Men who had to perform monotonous surveillance tasks on screens were less tired, and Japanese secretaries who breathed lemon scent were 54% less likely to miss typing. Even negotiations ran more smoothly with the smell of fresh lemons, as participants were more willing to compromise.

A particularly interesting aspect of the properties of the sense of smell was revealed by the observation that scents that are not consciously perceived (so-called hidden pathogen scents) often have the greatest and most potent influence on human behavior.

Scientists and physicians are on the trail of the secret power of scents. In the air that surrounds us like an invisible veil, tiny parts, so-called scent molecules, float. We absorb these molecules together with the vital oxygen atoms and the other components of the air with every breath we take.

There are millions of olfactory cells in the nose that recognize the incoming scent molecules. However, the nose is only a feeler. It only recognizes the molecules and sends information to a specific location in the brain as soon as it recognizes an olfactory molecule. There the information is processed.

In this way it is possible for humans to recognize and clearly classify an enormous amount of different scents and smells. Often, certain scents bring back memories that have long been lost to new life. Fragrances give us the magic of the moment.

Today, the sense of smell is overtaxed as more and more man-made chemicals are released into the environment. Especially in the age of industrialization, the sense of smell has lost much of its importance. The nose often perceives dangerous synthetic substances as pleasant. Science has succeeded in explaining the process of the olfactory process, at least in its beginnings.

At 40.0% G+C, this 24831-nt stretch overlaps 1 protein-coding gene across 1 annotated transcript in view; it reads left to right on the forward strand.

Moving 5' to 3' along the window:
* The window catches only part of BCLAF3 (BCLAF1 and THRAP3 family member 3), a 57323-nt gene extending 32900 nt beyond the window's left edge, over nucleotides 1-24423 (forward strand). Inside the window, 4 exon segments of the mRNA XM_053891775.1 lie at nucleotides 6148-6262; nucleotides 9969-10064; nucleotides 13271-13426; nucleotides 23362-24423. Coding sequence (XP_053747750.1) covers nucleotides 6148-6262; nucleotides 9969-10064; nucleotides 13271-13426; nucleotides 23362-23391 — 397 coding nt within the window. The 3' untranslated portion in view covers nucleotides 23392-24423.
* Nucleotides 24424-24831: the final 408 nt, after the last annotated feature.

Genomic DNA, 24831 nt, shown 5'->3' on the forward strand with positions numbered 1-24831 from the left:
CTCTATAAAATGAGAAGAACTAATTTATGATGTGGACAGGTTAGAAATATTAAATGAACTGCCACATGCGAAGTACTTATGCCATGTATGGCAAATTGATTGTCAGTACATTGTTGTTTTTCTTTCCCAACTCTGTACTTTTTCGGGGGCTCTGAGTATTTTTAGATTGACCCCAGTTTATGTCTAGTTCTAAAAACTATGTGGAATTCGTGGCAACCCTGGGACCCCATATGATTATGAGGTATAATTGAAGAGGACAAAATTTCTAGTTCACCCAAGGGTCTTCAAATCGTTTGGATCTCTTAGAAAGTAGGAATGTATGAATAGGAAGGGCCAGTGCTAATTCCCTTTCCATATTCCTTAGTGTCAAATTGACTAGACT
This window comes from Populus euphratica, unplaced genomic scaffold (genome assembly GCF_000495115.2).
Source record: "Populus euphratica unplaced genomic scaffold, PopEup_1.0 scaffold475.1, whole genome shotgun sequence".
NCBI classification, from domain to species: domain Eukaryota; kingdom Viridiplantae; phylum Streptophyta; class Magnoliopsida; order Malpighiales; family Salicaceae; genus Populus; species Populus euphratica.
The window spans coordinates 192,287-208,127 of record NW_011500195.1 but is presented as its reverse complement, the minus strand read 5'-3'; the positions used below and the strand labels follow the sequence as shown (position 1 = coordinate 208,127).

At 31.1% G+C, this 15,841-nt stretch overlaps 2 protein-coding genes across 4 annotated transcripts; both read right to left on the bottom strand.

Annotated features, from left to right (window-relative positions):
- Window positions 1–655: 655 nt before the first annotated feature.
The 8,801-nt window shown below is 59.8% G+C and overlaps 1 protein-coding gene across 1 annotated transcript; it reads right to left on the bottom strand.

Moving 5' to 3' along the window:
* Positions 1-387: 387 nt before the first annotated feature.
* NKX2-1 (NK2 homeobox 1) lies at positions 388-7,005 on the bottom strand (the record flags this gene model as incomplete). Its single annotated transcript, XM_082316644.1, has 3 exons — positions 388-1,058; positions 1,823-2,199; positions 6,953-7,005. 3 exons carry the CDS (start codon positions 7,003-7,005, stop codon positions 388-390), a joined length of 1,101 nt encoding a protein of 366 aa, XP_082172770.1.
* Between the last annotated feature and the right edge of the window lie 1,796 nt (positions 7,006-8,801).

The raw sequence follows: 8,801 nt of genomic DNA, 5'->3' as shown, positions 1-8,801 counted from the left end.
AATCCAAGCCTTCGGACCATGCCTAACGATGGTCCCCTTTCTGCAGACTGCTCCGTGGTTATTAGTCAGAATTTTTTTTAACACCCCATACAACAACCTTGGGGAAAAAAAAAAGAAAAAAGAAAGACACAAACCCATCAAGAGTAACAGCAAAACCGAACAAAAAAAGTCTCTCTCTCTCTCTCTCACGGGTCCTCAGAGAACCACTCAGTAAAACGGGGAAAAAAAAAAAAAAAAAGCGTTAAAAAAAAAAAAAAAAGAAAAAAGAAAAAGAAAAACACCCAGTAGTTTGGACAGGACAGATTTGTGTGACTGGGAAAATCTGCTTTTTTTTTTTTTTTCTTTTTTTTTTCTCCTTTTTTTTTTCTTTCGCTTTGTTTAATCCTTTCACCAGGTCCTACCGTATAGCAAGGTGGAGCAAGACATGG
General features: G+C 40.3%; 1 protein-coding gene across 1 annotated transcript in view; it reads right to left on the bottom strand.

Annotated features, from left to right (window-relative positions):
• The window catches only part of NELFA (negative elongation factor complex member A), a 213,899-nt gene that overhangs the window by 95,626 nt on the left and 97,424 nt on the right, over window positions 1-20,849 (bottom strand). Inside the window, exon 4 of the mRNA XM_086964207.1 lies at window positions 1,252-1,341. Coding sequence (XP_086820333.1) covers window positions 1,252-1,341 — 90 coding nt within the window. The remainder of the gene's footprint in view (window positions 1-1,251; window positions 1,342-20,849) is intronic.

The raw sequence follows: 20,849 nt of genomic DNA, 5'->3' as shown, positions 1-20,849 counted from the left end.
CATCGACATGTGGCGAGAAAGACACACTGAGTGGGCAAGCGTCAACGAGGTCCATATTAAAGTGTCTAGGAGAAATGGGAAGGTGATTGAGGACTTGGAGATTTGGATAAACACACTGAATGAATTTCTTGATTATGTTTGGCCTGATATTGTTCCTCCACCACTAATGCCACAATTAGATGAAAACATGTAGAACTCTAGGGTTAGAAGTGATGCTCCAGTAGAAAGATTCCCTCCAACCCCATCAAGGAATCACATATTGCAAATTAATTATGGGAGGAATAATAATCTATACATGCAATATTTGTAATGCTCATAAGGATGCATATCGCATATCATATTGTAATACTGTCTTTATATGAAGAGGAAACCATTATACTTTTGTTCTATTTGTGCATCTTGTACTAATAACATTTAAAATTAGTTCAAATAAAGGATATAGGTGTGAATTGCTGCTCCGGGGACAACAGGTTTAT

However, researchers are still eagerly on the trail of the miraculous ability of scents to influence human behavior. Some of them believe they have found explanations for the connection between scents and emotions in the anatomy of the brain. The nerve cords that the olfactory cells in the nose use to pass on information from recognized scent molecules all lead to a specific part of the cerebrum. The olfactory process only takes place in this very specific part of the brain, the so-called olfactory center. In the same region of the brain the influence of emotions also takes place.

The fact that the processing of perceptions of the sense of smell and the influencing of emotions take place at almost the same place in the brain could be an explanation for the intensive connection of the sense of smell with the emotional world. A further explanation for this fact is the fact that numerous nerve cords also lead directly from the nose to the lymphatic system. This has a decisive influence on our emotions.

But it is not only natural scientists and physicians who are concerned with the supposed magic of scents. The forces of marketing also deal with the effects of scents. However, their interest in the world of fragrances has a practical background. They have recognized the potential that lies in the targeted use of scents.

The fragrance industry is booming. In the USA, sales are already in the billions. There seem to be no limits to the expansion drive of this rapidly growing industry in the foreseeable future, as the extraordinary property of fragrances to have a direct and rationally uncontrollable influence on human emotions has long been misunderstood.

The long lasting ignorance and nonchalance of western industrial societies towards the sense of smell has created a powerful market gap, the potential of which is far from being exhausted.